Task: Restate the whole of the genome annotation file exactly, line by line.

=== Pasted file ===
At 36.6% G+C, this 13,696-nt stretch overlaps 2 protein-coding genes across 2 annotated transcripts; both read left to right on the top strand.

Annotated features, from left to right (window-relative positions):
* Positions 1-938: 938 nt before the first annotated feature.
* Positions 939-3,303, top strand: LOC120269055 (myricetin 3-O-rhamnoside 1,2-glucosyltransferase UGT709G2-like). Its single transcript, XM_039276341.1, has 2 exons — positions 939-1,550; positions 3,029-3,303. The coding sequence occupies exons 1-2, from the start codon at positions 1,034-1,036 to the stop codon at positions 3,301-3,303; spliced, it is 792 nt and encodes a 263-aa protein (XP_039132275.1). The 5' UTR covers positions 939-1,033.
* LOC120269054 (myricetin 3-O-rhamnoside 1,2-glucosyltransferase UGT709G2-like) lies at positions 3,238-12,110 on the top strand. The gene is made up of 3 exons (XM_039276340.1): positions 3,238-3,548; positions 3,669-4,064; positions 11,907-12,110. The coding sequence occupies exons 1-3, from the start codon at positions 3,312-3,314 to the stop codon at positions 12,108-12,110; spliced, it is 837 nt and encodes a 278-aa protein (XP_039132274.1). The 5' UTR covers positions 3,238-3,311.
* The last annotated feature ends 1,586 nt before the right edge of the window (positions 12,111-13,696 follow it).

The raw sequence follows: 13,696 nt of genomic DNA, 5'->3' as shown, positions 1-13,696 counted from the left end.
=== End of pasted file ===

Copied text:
At 36.6% G+C, this 13,696-nt stretch overlaps 2 protein-coding genes across 2 annotated transcripts; both read left to right on the top strand.

Annotated features, from left to right (window-relative positions):
* Positions 1-938: 938 nt before the first annotated feature.
* Positions 939-3,303, top strand: LOC120269055 (myricetin 3-O-rhamnoside 1,2-glucosyltransferase UGT709G2-like). Its single transcript, XM_039276341.1, has 2 exons — positions 939-1,550; positions 3,029-3,303. The coding sequence occupies exons 1-2, from the start codon at positions 1,034-1,036 to the stop codon at positions 3,301-3,303; spliced, it is 792 nt and encodes a 263-aa protein (XP_039132275.1). The 5' UTR covers positions 939-1,033.
* LOC120269054 (myricetin 3-O-rhamnoside 1,2-glucosyltransferase UGT709G2-like) lies at positions 3,238-12,110 on the top strand. The gene is made up of 3 exons (XM_039276340.1): positions 3,238-3,548; positions 3,669-4,064; positions 11,907-12,110. The coding sequence occupies exons 1-3, from the start codon at positions 3,312-3,314 to the stop codon at positions 12,108-12,110; spliced, it is 837 nt and encodes a 278-aa protein (XP_039132274.1). The 5' UTR covers positions 3,238-3,311.
* The last annotated feature ends 1,586 nt before the right edge of the window (positions 12,111-13,696 follow it).

The raw sequence follows: 13,696 nt of genomic DNA, 5'->3' as shown, positions 1-13,696 counted from the left end.